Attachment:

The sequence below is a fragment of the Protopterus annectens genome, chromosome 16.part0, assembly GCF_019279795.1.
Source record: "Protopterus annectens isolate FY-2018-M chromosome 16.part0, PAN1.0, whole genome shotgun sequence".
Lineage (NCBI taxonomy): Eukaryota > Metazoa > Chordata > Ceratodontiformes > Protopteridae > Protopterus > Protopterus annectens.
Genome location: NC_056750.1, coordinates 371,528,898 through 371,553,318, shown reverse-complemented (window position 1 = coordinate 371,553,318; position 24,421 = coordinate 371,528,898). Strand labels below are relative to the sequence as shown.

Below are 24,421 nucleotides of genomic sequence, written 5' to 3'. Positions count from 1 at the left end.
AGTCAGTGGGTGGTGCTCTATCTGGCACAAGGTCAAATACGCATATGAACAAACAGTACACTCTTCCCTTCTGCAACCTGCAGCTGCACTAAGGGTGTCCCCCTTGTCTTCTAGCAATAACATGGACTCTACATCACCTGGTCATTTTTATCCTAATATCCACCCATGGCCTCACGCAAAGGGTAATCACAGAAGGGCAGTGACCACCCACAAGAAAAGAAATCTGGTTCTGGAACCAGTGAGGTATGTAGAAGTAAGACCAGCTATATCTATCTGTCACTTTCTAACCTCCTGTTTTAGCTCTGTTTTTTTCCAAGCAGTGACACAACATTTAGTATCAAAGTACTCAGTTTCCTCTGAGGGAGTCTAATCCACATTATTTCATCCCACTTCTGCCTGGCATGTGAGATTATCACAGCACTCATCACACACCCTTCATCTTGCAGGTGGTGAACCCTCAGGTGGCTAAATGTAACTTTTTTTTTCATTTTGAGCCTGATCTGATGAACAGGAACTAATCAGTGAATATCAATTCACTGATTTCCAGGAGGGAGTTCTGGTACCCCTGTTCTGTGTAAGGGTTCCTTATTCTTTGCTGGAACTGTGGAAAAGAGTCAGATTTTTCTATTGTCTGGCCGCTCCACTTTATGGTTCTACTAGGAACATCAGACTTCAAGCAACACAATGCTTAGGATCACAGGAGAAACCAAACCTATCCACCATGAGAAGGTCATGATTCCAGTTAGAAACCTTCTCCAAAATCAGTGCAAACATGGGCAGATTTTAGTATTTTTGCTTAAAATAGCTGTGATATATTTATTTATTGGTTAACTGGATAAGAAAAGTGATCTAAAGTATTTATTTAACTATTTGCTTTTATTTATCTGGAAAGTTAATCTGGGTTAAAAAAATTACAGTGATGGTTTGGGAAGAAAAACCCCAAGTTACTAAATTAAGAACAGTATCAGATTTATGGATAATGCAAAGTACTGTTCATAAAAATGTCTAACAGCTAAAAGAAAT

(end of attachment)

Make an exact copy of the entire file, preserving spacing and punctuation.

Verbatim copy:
The sequence below is a fragment of the Protopterus annectens genome, chromosome 16.part0, assembly GCF_019279795.1.
Source record: "Protopterus annectens isolate FY-2018-M chromosome 16.part0, PAN1.0, whole genome shotgun sequence".
Lineage (NCBI taxonomy): Eukaryota > Metazoa > Chordata > Ceratodontiformes > Protopteridae > Protopterus > Protopterus annectens.
Genome location: NC_056750.1, coordinates 371,528,898 through 371,553,318, shown reverse-complemented (window position 1 = coordinate 371,553,318; position 24,421 = coordinate 371,528,898). Strand labels below are relative to the sequence as shown.

Below are 24,421 nucleotides of genomic sequence, written 5' to 3'. Positions count from 1 at the left end.
AGTCAGTGGGTGGTGCTCTATCTGGCACAAGGTCAAATACGCATATGAACAAACAGTACACTCTTCCCTTCTGCAACCTGCAGCTGCACTAAGGGTGTCCCCCTTGTCTTCTAGCAATAACATGGACTCTACATCACCTGGTCATTTTTATCCTAATATCCACCCATGGCCTCACGCAAAGGGTAATCACAGAAGGGCAGTGACCACCCACAAGAAAAGAAATCTGGTTCTGGAACCAGTGAGGTATGTAGAAGTAAGACCAGCTATATCTATCTGTCACTTTCTAACCTCCTGTTTTAGCTCTGTTTTTTTCCAAGCAGTGACACAACATTTAGTATCAAAGTACTCAGTTTCCTCTGAGGGAGTCTAATCCACATTATTTCATCCCACTTCTGCCTGGCATGTGAGATTATCACAGCACTCATCACACACCCTTCATCTTGCAGGTGGTGAACCCTCAGGTGGCTAAATGTAACTTTTTTTTTCATTTTGAGCCTGATCTGATGAACAGGAACTAATCAGTGAATATCAATTCACTGATTTCCAGGAGGGAGTTCTGGTACCCCTGTTCTGTGTAAGGGTTCCTTATTCTTTGCTGGAACTGTGGAAAAGAGTCAGATTTTTCTATTGTCTGGCCGCTCCACTTTATGGTTCTACTAGGAACATCAGACTTCAAGCAACACAATGCTTAGGATCACAGGAGAAACCAAACCTATCCACCATGAGAAGGTCATGATTCCAGTTAGAAACCTTCTCCAAAATCAGTGCAAACATGGGCAGATTTTAGTATTTTTGCTTAAAATAGCTGTGATATATTTATTTATTGGTTAACTGGATAAGAAAAGTGATCTAAAGTATTTATTTAACTATTTGCTTTTATTTATCTGGAAAGTTAATCTGGGTTAAAAAAATTACAGTGATGGTTTGGGAAGAAAAACCCCAAGTTACTAAATTAAGAACAGTATCAGATTTATGGATAATGCAAAGTACTGTTCATAAAAATGTCTAACAGCTAAAAGAAAT